Remember, smartphones and phablets can be an expensive proposition, so you should read the terms and conditions regarding any product you’re going to purchase to be sure you understand what you can do if stops working and how much it could potentially cost to replace, should the device get lost, damaged or stolen. And, if you’re shopping around for cellphone plan to go along with a new device, it’s a good idea to check your credit. Most providers check a version of your credit report when you apply, and a good credit score can help you qualify for better rates or lower fees. You can pull your credit reports for free each year at and view two of your scores, updated every 14 days, for free on

Image: CPSC

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How to Replace Your Galaxy Note 7

After dozens of reports of Samsung’s new Galaxy Note 7 catching fire and exploding, the South Korean company issued a worldwide recall of the phone on Monday.

The Note 7 was released in August with much fanfare. But within days, reports that the device was overheating, catching on fire and subsequently blowing up appeared, spurring Samsung to issue an initial recall in early September.

At that point, the company halted sales, recalled 2.5 million Note 7s and began an exchange program to replace the exploding Note 7s. That was going fine until customers reported the replacement phones also had begun to spontaneously combust. Analysts say an end to Note 7 sales cold cost the Samsung nearly $17 billion.

Samsung has since ended its Note 7 project and is asking everyone who still owns one to shut it down and exchange it for a Galaxy S7 or Galaxy S7 Edge, both of which were released earlier this year. The company has linked with the U.S. Consumer Product Safety Commission to investigate reported cases involving the Galaxy Note 7.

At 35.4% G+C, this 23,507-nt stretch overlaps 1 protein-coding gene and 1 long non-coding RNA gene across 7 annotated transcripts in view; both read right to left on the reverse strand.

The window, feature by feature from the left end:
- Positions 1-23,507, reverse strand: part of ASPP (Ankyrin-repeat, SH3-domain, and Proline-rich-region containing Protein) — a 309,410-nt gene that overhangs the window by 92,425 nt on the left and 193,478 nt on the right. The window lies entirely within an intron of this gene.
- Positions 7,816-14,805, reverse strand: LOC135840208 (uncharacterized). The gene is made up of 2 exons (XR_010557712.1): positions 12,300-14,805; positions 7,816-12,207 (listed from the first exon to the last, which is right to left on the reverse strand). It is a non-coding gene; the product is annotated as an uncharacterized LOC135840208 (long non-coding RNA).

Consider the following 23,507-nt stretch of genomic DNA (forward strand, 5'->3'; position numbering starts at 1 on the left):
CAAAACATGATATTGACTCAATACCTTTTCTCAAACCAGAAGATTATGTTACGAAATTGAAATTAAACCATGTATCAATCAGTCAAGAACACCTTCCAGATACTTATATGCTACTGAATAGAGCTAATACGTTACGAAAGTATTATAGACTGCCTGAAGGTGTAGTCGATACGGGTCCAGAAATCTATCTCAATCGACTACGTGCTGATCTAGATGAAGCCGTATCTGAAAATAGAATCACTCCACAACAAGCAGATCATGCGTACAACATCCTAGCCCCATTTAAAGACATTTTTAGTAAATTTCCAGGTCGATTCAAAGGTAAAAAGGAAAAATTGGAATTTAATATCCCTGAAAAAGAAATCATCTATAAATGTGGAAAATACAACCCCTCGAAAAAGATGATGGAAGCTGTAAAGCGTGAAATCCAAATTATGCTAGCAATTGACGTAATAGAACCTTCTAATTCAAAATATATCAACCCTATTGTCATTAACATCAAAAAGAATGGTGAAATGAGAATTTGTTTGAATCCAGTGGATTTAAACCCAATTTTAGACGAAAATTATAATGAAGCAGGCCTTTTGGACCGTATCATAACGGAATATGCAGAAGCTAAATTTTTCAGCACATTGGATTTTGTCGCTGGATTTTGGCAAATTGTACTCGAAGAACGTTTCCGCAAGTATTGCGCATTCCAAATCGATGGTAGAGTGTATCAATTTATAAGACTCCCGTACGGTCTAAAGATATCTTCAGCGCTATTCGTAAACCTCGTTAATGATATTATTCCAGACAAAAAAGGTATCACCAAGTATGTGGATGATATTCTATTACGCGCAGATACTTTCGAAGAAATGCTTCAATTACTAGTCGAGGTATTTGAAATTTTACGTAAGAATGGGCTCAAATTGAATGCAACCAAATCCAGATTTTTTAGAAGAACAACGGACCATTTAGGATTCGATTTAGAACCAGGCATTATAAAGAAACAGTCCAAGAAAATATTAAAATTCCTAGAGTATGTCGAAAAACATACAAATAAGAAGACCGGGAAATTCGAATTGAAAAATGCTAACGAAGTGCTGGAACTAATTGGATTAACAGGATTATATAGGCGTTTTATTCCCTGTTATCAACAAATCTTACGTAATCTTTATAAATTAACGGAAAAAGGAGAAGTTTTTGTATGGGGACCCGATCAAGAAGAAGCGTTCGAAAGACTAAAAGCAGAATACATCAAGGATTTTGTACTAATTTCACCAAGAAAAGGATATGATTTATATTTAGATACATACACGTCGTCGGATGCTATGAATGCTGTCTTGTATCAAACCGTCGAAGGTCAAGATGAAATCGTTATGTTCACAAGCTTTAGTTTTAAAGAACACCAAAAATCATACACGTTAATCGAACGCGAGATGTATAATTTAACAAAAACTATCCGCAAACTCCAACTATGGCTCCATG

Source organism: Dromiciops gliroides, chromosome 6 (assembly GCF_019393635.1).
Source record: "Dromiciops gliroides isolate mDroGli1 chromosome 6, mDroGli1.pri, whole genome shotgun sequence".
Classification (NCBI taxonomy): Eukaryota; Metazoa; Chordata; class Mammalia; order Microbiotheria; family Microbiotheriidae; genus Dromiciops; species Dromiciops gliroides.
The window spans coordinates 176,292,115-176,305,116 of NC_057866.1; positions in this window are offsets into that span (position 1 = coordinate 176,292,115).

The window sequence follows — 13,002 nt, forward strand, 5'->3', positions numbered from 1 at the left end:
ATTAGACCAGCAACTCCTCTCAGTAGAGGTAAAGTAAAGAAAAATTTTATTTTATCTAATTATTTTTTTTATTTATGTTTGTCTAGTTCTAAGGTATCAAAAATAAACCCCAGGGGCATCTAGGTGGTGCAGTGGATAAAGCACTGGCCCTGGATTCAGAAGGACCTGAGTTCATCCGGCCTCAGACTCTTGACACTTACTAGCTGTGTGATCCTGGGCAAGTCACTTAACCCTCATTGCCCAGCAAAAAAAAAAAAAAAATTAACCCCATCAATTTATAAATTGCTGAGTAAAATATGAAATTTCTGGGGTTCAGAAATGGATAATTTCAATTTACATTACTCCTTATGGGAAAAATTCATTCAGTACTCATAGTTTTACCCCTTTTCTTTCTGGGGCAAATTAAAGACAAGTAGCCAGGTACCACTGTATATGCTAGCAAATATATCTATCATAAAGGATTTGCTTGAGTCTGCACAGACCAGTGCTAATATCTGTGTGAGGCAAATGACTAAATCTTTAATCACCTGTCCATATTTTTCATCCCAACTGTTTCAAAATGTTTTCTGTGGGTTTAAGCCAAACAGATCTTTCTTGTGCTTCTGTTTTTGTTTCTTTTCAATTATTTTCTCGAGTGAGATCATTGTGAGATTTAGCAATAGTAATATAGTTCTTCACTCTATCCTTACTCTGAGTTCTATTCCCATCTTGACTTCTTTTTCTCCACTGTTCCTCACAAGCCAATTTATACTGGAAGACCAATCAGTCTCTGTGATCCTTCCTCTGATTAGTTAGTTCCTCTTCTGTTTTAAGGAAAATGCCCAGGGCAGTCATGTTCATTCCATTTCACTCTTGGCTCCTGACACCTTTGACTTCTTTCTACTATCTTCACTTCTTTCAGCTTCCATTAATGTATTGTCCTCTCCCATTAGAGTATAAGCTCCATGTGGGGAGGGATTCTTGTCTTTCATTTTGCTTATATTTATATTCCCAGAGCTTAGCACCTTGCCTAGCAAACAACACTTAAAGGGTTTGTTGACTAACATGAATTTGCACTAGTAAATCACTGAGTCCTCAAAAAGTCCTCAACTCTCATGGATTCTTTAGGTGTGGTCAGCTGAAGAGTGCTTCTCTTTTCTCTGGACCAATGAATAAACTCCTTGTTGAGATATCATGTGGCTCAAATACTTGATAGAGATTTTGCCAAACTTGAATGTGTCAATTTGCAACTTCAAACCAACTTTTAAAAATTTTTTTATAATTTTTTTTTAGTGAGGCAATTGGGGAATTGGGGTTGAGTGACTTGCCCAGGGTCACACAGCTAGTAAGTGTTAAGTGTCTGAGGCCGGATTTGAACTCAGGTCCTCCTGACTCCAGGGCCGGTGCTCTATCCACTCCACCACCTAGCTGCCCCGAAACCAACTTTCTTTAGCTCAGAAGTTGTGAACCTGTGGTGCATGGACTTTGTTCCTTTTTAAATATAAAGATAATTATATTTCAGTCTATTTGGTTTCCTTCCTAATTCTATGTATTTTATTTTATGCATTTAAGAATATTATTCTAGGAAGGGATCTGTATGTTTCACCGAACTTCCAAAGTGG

While they figure things out, here’s what you need do to get your new phone:

Backup Your Information

Samsung thinks the risk of using the Note 7 is high enough to ask millions of customers to shut their phone immediately, so you should probably heed their warning.

But if there is something that you absolutely need on your device, you can quickly protect your data and information by backing up and clearing your data using Samsung’s Smart Switch software on a PC.

If your files are already backed up on a cloud storage platform like Google Drive or Dropbox, then you can skip this part and should turn off your Note 7 ASAP.

Get a Refund or Exchange

Galaxy Note 7 owners have two options at this point:

  1. You can get a full refund. Contact Samsung at 1-844-365-6197 if you bought it from Samsung directly. If not, contact the retailer that you bought it from. Samsung has a list of Note 7 retailers with contact information here.
  2. You can exchange the phone for a Galaxy S7 or Galaxy S7 edge and any Note 7 accessories that you’ll need to replace. You’ll get a refund for the price difference between the devices. Samsung will also throw in a $25 gift card for your trouble. The gift card will either be for in-store credit or bill credit from your wireless carrier. To get started, go to the store where you bought the phone or contact Samsung directly at 1-844-365-6197.